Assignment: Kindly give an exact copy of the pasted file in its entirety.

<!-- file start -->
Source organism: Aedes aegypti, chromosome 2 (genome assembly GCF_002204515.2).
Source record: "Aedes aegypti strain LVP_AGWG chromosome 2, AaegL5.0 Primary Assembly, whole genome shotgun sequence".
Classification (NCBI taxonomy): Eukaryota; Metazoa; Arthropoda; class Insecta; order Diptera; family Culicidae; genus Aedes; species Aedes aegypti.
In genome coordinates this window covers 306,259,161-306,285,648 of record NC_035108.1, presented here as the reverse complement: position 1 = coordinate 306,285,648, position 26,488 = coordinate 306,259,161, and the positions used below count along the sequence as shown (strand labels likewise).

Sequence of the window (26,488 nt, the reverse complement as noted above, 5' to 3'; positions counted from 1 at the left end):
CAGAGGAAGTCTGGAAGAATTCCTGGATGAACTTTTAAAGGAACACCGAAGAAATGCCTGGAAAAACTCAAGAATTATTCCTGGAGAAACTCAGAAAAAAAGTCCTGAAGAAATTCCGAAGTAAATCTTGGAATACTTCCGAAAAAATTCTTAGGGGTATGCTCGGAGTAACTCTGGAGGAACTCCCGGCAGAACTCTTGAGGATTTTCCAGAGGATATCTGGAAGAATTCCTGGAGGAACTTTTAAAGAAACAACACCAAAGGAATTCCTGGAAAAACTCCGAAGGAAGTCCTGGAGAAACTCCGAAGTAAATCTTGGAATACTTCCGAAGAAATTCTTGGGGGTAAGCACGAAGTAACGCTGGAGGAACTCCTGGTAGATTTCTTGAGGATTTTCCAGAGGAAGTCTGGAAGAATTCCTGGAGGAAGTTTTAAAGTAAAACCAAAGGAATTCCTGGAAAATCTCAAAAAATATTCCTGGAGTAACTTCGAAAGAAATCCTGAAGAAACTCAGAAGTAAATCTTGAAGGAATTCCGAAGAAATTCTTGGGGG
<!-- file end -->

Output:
Source organism: Aedes aegypti, chromosome 2 (genome assembly GCF_002204515.2).
Source record: "Aedes aegypti strain LVP_AGWG chromosome 2, AaegL5.0 Primary Assembly, whole genome shotgun sequence".
Classification (NCBI taxonomy): Eukaryota; Metazoa; Arthropoda; class Insecta; order Diptera; family Culicidae; genus Aedes; species Aedes aegypti.
In genome coordinates this window covers 306,259,161-306,285,648 of record NC_035108.1, presented here as the reverse complement: position 1 = coordinate 306,285,648, position 26,488 = coordinate 306,259,161, and the positions used below count along the sequence as shown (strand labels likewise).

Sequence of the window (26,488 nt, the reverse complement as noted above, 5' to 3'; positions counted from 1 at the left end):
CAGAGGAAGTCTGGAAGAATTCCTGGATGAACTTTTAAAGGAACACCGAAGAAATGCCTGGAAAAACTCAAGAATTATTCCTGGAGAAACTCAGAAAAAAAGTCCTGAAGAAATTCCGAAGTAAATCTTGGAATACTTCCGAAAAAATTCTTAGGGGTATGCTCGGAGTAACTCTGGAGGAACTCCCGGCAGAACTCTTGAGGATTTTCCAGAGGATATCTGGAAGAATTCCTGGAGGAACTTTTAAAGAAACAACACCAAAGGAATTCCTGGAAAAACTCCGAAGGAAGTCCTGGAGAAACTCCGAAGTAAATCTTGGAATACTTCCGAAGAAATTCTTGGGGGTAAGCACGAAGTAACGCTGGAGGAACTCCTGGTAGATTTCTTGAGGATTTTCCAGAGGAAGTCTGGAAGAATTCCTGGAGGAAGTTTTAAAGTAAAACCAAAGGAATTCCTGGAAAATCTCAAAAAATATTCCTGGAGTAACTTCGAAAGAAATCCTGAAGAAACTCAGAAGTAAATCTTGAAGGAATTCCGAAGAAATTCTTGGGGG